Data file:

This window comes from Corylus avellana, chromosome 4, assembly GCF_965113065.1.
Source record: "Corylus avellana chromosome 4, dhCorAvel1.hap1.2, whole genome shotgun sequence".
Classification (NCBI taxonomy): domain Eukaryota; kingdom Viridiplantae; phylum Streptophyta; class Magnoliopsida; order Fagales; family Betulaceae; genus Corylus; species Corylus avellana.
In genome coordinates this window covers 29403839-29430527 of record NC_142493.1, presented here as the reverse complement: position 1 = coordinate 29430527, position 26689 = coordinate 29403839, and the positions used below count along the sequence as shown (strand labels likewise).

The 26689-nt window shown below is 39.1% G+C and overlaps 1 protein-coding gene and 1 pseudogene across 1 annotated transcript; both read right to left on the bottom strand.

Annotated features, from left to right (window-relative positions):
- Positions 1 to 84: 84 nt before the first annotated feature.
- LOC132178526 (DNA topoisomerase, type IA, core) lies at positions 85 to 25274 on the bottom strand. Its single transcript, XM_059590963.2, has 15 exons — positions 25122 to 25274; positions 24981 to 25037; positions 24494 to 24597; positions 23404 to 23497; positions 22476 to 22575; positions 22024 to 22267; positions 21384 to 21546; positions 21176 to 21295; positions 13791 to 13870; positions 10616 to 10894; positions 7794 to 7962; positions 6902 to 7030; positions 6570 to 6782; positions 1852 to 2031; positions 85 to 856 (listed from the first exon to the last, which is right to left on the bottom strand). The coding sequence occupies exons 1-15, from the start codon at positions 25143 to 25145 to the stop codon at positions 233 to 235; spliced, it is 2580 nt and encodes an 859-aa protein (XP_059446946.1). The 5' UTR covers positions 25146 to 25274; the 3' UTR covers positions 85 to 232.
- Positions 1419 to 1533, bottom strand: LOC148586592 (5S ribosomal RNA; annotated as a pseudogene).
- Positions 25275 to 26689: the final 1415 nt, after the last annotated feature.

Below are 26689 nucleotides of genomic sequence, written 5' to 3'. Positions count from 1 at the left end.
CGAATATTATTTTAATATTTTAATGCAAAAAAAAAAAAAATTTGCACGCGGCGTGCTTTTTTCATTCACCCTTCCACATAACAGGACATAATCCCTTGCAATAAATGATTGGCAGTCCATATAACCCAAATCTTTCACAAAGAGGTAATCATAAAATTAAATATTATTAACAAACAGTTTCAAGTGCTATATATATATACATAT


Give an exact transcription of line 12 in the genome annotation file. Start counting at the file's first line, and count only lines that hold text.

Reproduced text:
CGAATATTATTTTAATATTTTAATGCAAAAAAAAAAAAAATTTGCACGCGGCGTGCTTTTTTCATTCACCCTTCCACATAACAGGACATAATCCCTTGCAATAAATGATTGGCAGTCCATATAACCCAAATCTTTCACAAAGAGGTAATCATAAAATTAAATATTATTAACAAACAGTTTCAAGTGCTATATATATATACATAT